Determination of Late Postclassic Kaqchikel Maya Diet, Disease, and Cause of Death through Analysis of Skeletons from Iximché, Guatemala
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Research Year: 1995
Chronology: Late Postclassic
Table of Contents
List of Figures
Iximché was the capital of the Kaqchikel realm, founded by refugees from the Quiché kingdom in the 1470s or 1480s (Figure 1). The Quiché attacked and tried to conquer the city at least once. This attempt met with failure and the Kaqchikel captured many Quiché warriors.
Spaniards under Pedro de Alvarado arrived in the highlands in 1524. With the Kaqchikel as allies, they conquered the Guatemalan polities which had been enemies of Iximché. On July 25, Alvarado founded the first colonial capital of Guatemala near Iximché. This action led to the outbreak of hostilities between the Kaqchikel and the Spanish and the ultimate destruction and abandonment of Iximché in 1526.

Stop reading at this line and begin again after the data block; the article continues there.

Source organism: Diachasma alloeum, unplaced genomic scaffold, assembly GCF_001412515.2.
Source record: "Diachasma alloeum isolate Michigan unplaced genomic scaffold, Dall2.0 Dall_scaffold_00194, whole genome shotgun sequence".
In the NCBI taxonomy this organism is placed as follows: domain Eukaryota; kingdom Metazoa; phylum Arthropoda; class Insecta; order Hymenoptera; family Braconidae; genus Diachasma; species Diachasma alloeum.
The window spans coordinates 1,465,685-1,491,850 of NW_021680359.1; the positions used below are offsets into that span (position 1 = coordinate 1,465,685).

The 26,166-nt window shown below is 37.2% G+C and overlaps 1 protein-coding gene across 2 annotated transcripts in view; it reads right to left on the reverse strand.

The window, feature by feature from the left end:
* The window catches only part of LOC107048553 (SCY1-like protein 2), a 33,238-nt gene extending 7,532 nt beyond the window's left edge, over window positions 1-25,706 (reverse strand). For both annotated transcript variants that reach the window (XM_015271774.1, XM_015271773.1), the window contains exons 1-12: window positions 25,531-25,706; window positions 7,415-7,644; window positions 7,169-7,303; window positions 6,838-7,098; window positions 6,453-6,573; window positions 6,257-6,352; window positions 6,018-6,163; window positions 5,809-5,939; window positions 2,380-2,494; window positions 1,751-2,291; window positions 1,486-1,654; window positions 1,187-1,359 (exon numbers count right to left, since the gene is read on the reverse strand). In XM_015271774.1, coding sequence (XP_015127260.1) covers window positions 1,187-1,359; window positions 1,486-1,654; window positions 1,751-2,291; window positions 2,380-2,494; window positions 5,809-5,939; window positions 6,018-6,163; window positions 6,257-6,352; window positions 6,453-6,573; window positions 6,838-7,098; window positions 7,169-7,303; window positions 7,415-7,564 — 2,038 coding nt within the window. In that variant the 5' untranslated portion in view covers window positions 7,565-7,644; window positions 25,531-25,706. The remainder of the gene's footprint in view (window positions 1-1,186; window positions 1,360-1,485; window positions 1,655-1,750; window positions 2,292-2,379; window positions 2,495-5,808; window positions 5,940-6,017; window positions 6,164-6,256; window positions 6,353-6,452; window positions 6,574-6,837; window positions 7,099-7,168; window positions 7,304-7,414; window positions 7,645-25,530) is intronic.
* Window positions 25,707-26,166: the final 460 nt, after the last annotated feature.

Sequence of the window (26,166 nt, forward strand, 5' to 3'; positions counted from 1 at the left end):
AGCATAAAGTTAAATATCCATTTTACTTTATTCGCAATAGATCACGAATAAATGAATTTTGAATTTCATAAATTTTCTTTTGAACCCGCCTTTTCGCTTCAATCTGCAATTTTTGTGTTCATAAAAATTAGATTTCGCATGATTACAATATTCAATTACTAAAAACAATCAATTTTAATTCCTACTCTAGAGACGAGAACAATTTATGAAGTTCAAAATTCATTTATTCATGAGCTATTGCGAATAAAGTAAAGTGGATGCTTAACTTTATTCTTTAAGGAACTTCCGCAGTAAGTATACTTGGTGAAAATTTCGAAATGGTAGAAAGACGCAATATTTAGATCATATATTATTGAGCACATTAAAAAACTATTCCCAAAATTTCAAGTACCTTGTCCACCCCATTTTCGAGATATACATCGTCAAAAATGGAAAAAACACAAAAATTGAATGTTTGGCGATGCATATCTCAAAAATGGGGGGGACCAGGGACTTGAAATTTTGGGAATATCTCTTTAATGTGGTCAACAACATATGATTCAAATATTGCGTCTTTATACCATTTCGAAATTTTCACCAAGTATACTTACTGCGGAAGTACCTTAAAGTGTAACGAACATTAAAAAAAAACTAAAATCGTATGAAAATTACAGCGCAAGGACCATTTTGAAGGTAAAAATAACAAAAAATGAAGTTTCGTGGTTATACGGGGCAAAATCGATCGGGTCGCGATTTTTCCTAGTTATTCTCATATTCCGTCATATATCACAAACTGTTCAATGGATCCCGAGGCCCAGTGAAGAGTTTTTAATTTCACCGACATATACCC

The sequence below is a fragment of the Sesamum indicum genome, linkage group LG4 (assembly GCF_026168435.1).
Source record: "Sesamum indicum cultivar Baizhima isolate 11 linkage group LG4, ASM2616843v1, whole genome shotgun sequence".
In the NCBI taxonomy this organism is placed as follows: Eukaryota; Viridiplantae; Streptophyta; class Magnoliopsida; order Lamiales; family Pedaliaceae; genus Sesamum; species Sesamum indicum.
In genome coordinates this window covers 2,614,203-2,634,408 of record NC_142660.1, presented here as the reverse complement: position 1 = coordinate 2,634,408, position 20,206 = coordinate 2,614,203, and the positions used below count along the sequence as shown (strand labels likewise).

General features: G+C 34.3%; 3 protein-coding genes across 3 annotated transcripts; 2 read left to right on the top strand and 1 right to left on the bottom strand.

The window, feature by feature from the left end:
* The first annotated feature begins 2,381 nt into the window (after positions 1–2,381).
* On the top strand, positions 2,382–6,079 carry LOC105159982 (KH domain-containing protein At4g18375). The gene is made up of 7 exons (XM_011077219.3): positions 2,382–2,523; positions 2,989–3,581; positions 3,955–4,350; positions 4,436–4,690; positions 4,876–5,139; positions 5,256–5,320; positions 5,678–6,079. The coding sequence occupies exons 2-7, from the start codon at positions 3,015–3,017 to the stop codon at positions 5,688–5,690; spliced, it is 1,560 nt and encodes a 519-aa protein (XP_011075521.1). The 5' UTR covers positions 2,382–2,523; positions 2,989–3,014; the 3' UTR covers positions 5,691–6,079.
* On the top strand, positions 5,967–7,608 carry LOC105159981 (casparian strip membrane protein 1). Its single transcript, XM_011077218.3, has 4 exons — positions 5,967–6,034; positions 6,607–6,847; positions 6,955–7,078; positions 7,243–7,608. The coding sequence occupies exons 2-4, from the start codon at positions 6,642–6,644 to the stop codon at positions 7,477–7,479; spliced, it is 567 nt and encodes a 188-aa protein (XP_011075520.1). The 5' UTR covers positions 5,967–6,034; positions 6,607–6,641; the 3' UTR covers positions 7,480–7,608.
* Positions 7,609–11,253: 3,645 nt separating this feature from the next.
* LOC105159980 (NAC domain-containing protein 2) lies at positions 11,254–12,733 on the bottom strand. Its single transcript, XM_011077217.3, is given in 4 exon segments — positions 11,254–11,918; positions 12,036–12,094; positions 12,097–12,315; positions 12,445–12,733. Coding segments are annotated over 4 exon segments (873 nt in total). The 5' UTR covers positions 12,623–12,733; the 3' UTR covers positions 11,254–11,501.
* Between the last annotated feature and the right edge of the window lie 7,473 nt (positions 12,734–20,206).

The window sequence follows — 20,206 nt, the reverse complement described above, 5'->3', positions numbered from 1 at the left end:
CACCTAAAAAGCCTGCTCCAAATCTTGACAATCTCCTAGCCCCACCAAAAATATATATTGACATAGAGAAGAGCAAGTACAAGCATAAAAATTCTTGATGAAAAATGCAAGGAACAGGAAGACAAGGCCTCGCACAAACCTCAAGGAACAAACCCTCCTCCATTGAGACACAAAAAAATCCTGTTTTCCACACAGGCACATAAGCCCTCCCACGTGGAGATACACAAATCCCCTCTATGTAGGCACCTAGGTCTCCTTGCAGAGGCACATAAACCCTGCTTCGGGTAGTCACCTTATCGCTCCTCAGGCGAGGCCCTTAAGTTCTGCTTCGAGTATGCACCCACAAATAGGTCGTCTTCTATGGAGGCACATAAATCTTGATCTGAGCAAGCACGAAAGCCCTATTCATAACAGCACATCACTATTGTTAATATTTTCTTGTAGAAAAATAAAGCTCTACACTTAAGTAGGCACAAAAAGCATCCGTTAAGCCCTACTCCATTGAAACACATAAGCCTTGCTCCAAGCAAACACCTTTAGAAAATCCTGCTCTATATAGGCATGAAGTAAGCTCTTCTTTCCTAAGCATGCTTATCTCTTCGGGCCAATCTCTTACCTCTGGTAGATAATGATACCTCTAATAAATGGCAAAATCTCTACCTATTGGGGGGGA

George Guillemin, a Swiss archaeologist, excavated Iximché between the late 1950s and the early 1970s. His main interest was architecture, and his crews uncovered large expanses of the site, exposing and then restoring plazas, palaces, altars, and temples.
Unfortunately, Guillemin was much less interested in analyzing the large amounts of materials that came from the digging. His excavation notes, archived at the Centro de Investigaciones Regionales de Mesoamerica (CIRMA) in Antigua, do not mention the location, associated artifacts, or basic layout of some complete skeletons. Even worse, for years the excavated materials were stored in what was essentially a chicken coop. Bags broke open, artifacts and bones from various contexts became mixed together, and tags with provenience information rotted away or became separated from their bags.
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Submitted 06/01/1996 by:
University of Maine